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An old boy network (also known as old boys' network, old boys' club, or old boys' society) can refer to social and business connections among former pupils of male-only elite schools. The term originated from much of the British upper-class having attended certain public schools as boys, thus former pupils are "old boys".
This can apply to the network between the graduates of a single school regardless of their gender. It is also known as an old boys' society and is similar to an alumni association. It can also mean a network of social and business connections among the alumni of various prestigious schools. In popular language, old boy network or old boys' society has come to be used in reference to the preservation of social elites in general; such connections within the British Civil Service formed a primary theme in the British Broadcasting Corporation's satirical comedy series Yes Minister. The phrase "It's not what you know, it's who you know" is associated with this tradition.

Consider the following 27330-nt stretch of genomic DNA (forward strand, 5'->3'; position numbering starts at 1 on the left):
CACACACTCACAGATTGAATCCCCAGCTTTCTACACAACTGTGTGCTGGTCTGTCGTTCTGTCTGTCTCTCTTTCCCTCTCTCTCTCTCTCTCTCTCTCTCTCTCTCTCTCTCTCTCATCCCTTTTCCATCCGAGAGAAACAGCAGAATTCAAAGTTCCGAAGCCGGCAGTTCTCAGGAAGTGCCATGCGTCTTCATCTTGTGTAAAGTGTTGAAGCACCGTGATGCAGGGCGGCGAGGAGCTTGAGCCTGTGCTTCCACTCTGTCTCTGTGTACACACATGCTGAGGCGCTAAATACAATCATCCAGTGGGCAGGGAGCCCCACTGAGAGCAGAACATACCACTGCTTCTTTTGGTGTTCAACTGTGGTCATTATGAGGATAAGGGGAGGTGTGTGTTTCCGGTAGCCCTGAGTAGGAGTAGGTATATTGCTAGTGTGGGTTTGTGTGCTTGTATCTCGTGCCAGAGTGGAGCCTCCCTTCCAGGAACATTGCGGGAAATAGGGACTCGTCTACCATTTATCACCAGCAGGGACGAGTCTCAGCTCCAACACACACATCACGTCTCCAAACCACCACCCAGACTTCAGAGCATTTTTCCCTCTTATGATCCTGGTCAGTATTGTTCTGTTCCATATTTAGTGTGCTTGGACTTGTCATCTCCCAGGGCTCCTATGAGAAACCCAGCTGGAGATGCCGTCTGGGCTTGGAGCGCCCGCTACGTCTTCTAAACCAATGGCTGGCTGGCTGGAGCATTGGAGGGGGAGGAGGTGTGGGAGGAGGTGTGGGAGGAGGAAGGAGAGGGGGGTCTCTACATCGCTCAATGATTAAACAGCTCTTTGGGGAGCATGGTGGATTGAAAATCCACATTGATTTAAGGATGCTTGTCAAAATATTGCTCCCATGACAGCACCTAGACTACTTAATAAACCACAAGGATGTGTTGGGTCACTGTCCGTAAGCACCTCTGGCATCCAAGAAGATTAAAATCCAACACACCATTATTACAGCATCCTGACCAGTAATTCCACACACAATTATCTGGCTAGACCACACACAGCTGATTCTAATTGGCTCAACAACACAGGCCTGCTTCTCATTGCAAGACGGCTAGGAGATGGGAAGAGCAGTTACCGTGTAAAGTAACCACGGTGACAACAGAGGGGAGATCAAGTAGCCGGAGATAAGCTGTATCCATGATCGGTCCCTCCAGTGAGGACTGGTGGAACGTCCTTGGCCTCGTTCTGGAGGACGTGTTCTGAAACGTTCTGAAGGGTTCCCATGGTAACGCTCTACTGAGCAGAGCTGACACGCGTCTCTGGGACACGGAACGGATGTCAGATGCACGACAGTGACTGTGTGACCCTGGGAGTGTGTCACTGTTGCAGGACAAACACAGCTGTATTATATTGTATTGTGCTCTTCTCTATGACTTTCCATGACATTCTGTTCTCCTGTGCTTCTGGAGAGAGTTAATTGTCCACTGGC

Mostly in the Southern United States, the term good ol' boy has a slightly different, often derogatory meaning--a friendly, unambitious, relatively uneducated white man who embodies the stereotype of the folksy culture of the South. A good old boys network has the connotation of this sort of personality combined with cronyism.
This southern term also refers to the personal and friendly relationship between common citizens and local authorities usually resulting in lenient or sometimes no punishments for crimes committed by friends of law enforcement.
In Australia, the term "Old Boy" is used to describe a male alumnus of some prestigious state and private schools. The term "Old Girl" is similarly used for a female alumna of such schools. Both "Old Girl" and "Old Boy" are sometimes used as a reference to someone's parents.
The term is also used in Canada, where the alumni of such schools as St. Andrew's College, Trinity College School, Crescent School, St George's School, Bishop's College School, Hillfield Strathallan College, Lower Canada College, and Upper Canada College are known as Old Boys. Other influential private schools with powerful alumni networks may have become co-ed, such as Appleby College or University of Toronto Schools, but operate similarly in which large numbers of alumni all work for the same organization.